The Office of Academic Affairs and the Faculty Club invite you to attend the Reading at the Table presentation scheduled for Wednesday, December 10, 2014, from 11:30 a.m. to 1:00 p.m., when Dr. Jonathan Eller discusses his latest book in the Ray Bradbury series: Ray Bradbury Unbound.
Award-winning novelist Randa Jarrar will conclude the fall Rufus & Louise Reiberg Reading Series with a presentation at the Herron School of Art & Design Basile Auditorium as part of the Al-Mutanabbi Street Starts Here Symposium at Indiana University-Purdue University Indianapolis.
Jarrar’s reading at 7 p.m. Nov. 17 is free, but registration is required .
Jarrar grew up in Kuwait and Egypt and moved to the United States after the first Gulf War. Her first novel, “A Map of Home,” was published in half a dozen languages and won a Hopwood Award and an Arab-American Book Award. Barnes and Noble Review named it one of the best novels of 2008.
In 2010, the Hay Festival and the Beirut UNESCO’s World Capital of the Book named Jarrar one of the Beirut 39 — the 39 most gifted writers of Arab origin under the age of 40. Her work, which includes short stories and essays, has appeared in The New York Times Magazine, Utne Reader, Salon.com, Guernica, The Rumpus, the Oxford American, Ploughshares and Five Chapters.
IUPUI is hosting the inaugural Al-Mutanabbi Street Starts Here Symposium on Nov. 17 and Nov. 18 at University Library, 755 W. Michigan St. In conjunction with Jarrar’s reading and the symposium, Herron is exhibiting its “Al-Mutanabbi Street Starts Here” collection.
On March 5, 2007, in the middle of the Iraq war, a car bomb killed dozens and injured more than 100 people. The bomb also devastated al-Mutanabbi Street, a busy avenue of cafés and bookstores that had served as a meeting place for generations of writers and thinkers.
In response to the attack, San Francisco bookseller Beau Beausoleil rallied a community of international artists and writers to produce “Al-Mutanabbi Street Starts Here,” a collection of letterpress-printed broadsides (poster-like works on paper), artists’ books (unique works of art in book form) and an anthology of writing focused on expressing solidarity with Iraqi booksellers, writers and readers.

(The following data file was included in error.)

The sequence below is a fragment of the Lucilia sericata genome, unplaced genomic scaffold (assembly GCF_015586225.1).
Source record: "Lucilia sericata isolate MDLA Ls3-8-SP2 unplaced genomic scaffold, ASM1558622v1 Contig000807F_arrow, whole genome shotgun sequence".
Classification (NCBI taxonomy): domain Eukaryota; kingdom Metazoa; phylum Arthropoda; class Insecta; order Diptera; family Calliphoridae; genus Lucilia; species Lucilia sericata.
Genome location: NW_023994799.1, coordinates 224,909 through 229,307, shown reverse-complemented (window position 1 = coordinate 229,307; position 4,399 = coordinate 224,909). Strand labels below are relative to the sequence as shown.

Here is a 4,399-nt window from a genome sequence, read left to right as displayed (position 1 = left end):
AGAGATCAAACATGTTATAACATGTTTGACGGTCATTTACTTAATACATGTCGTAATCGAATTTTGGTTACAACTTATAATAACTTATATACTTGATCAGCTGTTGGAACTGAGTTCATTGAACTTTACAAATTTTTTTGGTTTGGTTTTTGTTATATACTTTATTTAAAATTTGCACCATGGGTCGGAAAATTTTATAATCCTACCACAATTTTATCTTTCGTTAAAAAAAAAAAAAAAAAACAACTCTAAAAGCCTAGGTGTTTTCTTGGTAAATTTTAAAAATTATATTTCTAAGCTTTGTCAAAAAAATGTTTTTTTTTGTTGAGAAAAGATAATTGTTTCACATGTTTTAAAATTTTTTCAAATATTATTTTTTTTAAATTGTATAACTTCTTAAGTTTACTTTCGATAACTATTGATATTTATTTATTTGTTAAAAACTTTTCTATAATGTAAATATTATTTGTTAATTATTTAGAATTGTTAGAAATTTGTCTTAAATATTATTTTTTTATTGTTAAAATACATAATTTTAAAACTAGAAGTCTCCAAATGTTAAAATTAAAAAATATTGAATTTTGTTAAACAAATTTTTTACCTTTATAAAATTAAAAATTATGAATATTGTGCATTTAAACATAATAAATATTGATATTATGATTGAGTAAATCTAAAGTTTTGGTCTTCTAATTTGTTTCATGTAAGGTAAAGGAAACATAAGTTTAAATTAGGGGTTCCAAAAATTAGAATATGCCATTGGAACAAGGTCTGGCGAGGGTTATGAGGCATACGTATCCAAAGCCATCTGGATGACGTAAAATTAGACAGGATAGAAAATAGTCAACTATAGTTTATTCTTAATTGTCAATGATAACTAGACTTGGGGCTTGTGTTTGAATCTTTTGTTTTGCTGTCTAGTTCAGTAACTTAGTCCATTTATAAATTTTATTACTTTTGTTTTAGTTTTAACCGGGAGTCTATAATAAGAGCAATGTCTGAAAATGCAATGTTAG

“Al-Mutanabbi Street Starts Here” includes 260 artists’ books, a publication titled “Al-Mutanabbi Street Starts Here: Poets and Writers Respond to the March 5, 2007, Bombing of Baghdad’s ‘Street of the Booksellers,’” plus 130 broadsides — one for every person killed or injured in the 2007 bombing of al-Mutanabbi Street.
The Herron Art Library at IUPUI will serve as one of only three repositories in the world — and the only U.S. location — to permanently host the complete Al-Mutanabbi Street collection. The symposium is the first of three biennial conferences IUPUI will sponsor to explore the themes and implications of the collection through papers, panels, posters and presentations.
Visitor parking for Jarrar’s reading is available in the North Street Garage, 819 W. North St.; the Vermont Street Garage, 1004 W. Vermont St.; and the Sports Complex Garage, 875 W. New York St.
The reading is co-sponsored by the IUPUI Arts and Humanities Institute in collaboration with the Reiberg Family and several IUPUI academic units: Herron School of Art & Design, the IU School of Liberal Arts, the Office of the Vice Chancellor for Research, the Office of Academic Affairs, University College and University Library.